4. Christine F. Cooper, “Miraculous Translation in The Book of Margery Kempe,” (University of North Carolina Press, 2004), 272-273; and T.W. Arnold, ed.,The Little Flowers of St. Francis of Assisi, (London: Matto and Windus, 1953), 111-115.
5. Cooper, 276-277.
6. Cooper, 284.
7. Margery Kemp, The Book of Margery Kempe, (New York: The Devin-Adair Company, 1944). The author draws this conclusion based on her understanding of the book.
9. Cooper, 271.
10. Cooper, 278-281; and Elizabeth Hallam, ed., Saints: Who They Are and How They Help You (New York: Simon and Schuster, 1994). In addition to Cooper’s notes, Saints offers comprehensive data about saints of the Catholic Church.
11. Chris Trueman, “Medieval Women,” History Learning Site, http://www.historylearningsite.co.uk/medieval_women.htm.
Arnold, T.W., ed, The Little Flowers of St. Francis of Assisi, London: Matto and Windus, 1953.
Bible Gateway Online, “1 Corinthians, Chapter 14,” (New International Version),
Bible Gateweay Online, “Acts Chapter 2,” (New International Version), http://www.biblegateway.com/passage/?search=acts%202&version=NIV.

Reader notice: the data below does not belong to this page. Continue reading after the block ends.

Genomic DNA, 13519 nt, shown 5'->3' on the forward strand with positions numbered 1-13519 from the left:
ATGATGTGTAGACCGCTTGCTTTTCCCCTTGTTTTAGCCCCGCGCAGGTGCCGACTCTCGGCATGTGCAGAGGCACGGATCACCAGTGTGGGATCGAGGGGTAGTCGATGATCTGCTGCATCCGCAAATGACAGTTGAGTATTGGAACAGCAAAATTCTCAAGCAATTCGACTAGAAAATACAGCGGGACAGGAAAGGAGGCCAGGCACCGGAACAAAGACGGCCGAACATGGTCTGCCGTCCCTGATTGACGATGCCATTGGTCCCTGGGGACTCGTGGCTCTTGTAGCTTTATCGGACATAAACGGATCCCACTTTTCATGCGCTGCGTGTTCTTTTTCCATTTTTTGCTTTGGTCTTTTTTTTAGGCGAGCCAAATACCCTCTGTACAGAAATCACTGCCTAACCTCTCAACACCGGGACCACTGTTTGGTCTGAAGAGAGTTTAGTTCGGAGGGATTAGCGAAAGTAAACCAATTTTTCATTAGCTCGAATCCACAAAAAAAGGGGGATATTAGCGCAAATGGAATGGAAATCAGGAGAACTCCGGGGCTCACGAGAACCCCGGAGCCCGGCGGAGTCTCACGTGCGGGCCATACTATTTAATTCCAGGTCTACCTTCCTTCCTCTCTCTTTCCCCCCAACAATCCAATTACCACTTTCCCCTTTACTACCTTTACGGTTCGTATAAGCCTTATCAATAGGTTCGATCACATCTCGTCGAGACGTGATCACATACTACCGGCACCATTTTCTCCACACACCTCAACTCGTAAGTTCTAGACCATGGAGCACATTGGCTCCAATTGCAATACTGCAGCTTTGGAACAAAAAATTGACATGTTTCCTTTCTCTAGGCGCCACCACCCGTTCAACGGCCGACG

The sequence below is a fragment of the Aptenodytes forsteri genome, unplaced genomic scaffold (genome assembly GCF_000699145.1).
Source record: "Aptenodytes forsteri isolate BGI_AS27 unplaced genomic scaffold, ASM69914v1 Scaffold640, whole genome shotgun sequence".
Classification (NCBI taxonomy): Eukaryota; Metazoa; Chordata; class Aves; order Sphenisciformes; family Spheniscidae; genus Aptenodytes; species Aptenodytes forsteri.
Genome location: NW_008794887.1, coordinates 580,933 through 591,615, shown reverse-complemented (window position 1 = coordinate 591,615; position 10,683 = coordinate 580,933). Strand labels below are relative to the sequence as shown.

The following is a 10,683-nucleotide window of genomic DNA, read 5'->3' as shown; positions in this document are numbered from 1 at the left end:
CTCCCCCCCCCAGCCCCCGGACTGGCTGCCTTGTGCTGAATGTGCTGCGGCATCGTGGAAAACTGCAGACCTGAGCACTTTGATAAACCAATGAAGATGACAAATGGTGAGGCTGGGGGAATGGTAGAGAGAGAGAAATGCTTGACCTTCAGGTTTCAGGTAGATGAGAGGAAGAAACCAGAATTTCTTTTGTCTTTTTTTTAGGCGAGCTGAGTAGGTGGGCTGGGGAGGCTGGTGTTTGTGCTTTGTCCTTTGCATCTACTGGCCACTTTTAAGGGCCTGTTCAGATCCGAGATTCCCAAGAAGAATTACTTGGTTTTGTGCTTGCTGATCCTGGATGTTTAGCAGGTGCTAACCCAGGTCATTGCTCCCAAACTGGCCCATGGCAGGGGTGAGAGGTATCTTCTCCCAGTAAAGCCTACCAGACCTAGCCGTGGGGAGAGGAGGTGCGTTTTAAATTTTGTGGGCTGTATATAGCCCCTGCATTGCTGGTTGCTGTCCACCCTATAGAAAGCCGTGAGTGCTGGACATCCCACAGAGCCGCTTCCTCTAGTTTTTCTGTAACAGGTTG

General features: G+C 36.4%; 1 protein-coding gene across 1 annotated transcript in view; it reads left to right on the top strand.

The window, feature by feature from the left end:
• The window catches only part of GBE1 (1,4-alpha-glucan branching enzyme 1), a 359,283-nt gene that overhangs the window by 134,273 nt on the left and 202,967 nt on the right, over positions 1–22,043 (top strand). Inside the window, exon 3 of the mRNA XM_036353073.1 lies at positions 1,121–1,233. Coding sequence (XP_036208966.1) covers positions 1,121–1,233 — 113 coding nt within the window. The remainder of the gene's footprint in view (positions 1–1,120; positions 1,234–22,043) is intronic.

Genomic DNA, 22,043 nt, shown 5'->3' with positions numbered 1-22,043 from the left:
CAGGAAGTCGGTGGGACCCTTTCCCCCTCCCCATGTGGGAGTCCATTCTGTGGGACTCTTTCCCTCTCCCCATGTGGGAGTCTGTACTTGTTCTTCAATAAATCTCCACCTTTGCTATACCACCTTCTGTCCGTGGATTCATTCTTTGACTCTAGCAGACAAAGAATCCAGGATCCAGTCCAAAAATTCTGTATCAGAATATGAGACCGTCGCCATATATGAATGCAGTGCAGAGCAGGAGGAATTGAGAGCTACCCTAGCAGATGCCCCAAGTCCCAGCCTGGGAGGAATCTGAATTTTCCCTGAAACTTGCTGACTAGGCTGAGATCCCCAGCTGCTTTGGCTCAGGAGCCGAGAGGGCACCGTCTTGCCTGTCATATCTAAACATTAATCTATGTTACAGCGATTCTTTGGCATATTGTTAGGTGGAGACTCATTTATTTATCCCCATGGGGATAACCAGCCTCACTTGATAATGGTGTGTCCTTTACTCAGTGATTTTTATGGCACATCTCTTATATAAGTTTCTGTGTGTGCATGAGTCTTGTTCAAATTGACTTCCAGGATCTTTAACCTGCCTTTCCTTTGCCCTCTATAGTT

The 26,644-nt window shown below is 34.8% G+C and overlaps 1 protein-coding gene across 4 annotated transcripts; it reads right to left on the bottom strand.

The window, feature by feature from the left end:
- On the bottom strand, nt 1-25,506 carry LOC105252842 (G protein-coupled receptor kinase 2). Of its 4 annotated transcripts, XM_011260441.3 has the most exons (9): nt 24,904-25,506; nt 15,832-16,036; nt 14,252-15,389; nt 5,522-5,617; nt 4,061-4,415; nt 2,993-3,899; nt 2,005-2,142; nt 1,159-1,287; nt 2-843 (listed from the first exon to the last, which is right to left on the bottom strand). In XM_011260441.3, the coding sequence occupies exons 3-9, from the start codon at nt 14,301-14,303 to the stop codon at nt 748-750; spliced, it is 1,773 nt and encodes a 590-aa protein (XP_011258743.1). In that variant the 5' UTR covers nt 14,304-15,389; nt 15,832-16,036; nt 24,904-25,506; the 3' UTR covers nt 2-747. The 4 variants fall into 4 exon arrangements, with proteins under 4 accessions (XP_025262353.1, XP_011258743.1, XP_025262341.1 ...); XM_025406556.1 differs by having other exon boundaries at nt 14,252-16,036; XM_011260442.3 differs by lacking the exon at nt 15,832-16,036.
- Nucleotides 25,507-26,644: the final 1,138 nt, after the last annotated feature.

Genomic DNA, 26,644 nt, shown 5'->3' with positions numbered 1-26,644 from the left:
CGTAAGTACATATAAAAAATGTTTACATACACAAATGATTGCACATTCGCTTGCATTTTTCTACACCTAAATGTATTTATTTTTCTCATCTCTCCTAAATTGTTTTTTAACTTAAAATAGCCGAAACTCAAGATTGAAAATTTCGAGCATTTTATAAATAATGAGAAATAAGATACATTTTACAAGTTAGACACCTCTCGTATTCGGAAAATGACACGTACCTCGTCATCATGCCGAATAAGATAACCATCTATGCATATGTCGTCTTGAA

Cooper, ChristineF.,“Miraculous Translation in The Book of Margery Kempe,” University of North Carolina Press, 2004.
Hallam, Elizabeth, ed., Saints: Who They Are and How They Help You, New York: Simon and Schuster, 1994.
Kempe, Margery, The Book of Margery Kempe, New York: The Devin-Adair Company, 1944.
Rompato, Christine Cooper, The Gift of Tongues: Women's Xenoglossia in the Later Middle Ages, Pennsylvania State University Press, 2010.
Trueman, Chris, “Medieval Women,” History Learning Site, http://www.historylearningsite.co.uk/medieval_women.htm.